I hope that the Government will not lose sight of the Prime Minister's earlier statements in New York on Britain giving a lead with regard to the quality of the environment and in pressing for specific measures to protect the environment. I pray that the Government will continue to push for the environment to be higher up the international agenda.

I hope that support will be given for continuing to put human rights at the heart of our foreign policy initiatives. As the noble Lord, Lord Bethell, mentioned, that is controversial in some quarters.

Like the noble Earl, Lord Sandwich, I only wish that poverty could be given greater prominence on the Government's agenda. I hope that in due course, as our coffers improve, the issue of poverty will move higher up the agenda so that, in partnership with others, we can make a greater contribution to helping the impoverished throughout the world.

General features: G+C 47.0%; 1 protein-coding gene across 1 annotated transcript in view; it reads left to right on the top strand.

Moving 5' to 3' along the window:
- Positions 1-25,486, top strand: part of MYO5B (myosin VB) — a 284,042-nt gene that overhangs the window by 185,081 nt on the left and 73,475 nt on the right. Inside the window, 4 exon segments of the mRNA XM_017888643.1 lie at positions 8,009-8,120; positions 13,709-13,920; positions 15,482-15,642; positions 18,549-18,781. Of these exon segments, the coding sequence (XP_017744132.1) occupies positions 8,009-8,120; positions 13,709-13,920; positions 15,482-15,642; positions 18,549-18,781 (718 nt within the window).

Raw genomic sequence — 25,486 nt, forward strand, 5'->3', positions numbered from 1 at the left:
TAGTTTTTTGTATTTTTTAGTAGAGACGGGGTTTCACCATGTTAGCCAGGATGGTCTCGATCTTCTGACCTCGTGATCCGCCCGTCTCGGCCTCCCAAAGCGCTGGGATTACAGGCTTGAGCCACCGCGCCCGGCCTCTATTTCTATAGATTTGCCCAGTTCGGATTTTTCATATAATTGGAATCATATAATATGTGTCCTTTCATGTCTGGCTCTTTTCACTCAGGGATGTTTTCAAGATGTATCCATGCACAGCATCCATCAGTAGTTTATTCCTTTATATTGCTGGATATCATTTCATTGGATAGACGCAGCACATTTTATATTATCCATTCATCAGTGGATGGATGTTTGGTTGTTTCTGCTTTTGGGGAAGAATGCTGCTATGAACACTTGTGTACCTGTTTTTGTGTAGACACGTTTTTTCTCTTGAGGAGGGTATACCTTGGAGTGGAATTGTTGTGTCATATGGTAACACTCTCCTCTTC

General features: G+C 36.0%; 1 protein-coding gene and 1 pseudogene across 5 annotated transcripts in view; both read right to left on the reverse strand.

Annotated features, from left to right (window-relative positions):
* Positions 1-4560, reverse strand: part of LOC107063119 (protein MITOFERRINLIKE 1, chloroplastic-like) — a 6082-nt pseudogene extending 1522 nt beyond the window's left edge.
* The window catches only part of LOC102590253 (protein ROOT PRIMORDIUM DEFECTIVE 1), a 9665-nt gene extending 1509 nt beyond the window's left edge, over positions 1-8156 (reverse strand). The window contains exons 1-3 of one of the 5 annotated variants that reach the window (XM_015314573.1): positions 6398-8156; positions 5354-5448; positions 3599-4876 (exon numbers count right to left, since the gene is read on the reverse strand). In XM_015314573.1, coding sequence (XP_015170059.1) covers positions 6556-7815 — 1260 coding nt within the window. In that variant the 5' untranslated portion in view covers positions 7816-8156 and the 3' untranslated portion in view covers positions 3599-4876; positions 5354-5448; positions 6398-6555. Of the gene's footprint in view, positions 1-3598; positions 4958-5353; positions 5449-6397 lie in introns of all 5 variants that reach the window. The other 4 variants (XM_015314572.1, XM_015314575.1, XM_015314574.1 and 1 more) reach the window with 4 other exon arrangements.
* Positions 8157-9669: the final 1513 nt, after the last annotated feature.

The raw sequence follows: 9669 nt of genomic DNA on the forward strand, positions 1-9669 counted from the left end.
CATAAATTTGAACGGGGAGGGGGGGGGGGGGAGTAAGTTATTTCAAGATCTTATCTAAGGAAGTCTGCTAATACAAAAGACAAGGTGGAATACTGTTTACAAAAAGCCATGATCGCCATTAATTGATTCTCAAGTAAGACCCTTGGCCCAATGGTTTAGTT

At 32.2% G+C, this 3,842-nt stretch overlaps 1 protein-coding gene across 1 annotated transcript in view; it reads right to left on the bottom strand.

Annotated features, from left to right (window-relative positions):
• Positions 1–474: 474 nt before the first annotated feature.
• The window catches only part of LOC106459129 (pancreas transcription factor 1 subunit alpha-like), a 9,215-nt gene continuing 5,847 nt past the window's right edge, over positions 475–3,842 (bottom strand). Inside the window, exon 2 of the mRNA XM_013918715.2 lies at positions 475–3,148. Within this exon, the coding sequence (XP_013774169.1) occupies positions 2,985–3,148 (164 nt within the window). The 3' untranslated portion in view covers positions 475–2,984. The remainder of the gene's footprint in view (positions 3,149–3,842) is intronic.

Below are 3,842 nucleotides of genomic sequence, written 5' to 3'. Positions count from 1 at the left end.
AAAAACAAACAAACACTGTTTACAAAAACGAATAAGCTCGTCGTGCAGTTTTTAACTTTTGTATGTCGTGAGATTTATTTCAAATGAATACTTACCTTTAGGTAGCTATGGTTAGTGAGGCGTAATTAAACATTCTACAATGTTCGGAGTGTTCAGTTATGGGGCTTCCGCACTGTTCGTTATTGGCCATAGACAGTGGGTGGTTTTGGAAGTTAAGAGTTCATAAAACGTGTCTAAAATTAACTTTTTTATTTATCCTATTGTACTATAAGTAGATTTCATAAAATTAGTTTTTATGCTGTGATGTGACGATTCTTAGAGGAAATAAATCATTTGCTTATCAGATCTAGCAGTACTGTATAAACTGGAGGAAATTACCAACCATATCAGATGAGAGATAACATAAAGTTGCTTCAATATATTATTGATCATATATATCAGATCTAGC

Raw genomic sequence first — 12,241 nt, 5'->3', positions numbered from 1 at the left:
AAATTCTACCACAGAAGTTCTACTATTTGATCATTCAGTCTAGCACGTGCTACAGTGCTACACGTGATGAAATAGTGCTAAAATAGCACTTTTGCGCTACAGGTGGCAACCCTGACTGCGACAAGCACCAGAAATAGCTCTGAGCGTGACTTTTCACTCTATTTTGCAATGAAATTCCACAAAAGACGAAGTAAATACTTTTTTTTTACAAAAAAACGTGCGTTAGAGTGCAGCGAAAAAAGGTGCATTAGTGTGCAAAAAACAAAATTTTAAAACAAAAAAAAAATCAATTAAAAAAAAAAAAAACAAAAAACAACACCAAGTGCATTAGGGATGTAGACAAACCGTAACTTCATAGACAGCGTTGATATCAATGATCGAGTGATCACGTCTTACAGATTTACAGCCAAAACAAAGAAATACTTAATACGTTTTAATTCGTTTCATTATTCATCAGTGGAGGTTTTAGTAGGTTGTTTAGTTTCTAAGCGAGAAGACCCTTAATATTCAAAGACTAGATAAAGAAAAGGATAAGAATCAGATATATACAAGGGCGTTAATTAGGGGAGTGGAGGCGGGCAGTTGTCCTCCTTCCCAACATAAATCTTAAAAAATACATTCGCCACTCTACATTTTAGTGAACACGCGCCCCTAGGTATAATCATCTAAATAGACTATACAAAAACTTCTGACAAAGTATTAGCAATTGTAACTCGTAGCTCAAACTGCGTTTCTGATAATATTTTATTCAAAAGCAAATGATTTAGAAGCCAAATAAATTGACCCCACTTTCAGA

Those are fresh approaches, as was Robin Cook's decision to open up the Foreign Office to the public. That was a welcome move. It gave a strong, good signal. I welcome and commend the efforts that the Government have made to open up the FCO so as to allow greater opportunities to women and the ethnic minorities. I welcome particularly the recent appointment of Limbert Spencer as an adviser on those issues. Those are all moves in the right direction. I hope to see more of them.

We have an opportunity to make a fresh start--indeed, it is already underway. We now have some very important tasks ahead in the coming months. I greatly welcome the changes in attitude towards the Commonwealth and the fact that countries are now queuing to join rather than wishing to leave. I hope to see the Government working for reform of the UN. I hope particularly that they will work in partnership with

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others in Europe. We have great opportunities ahead of us. I commend all those noble Lords--the majority--who have generally spoken so forcefully in support of government policy.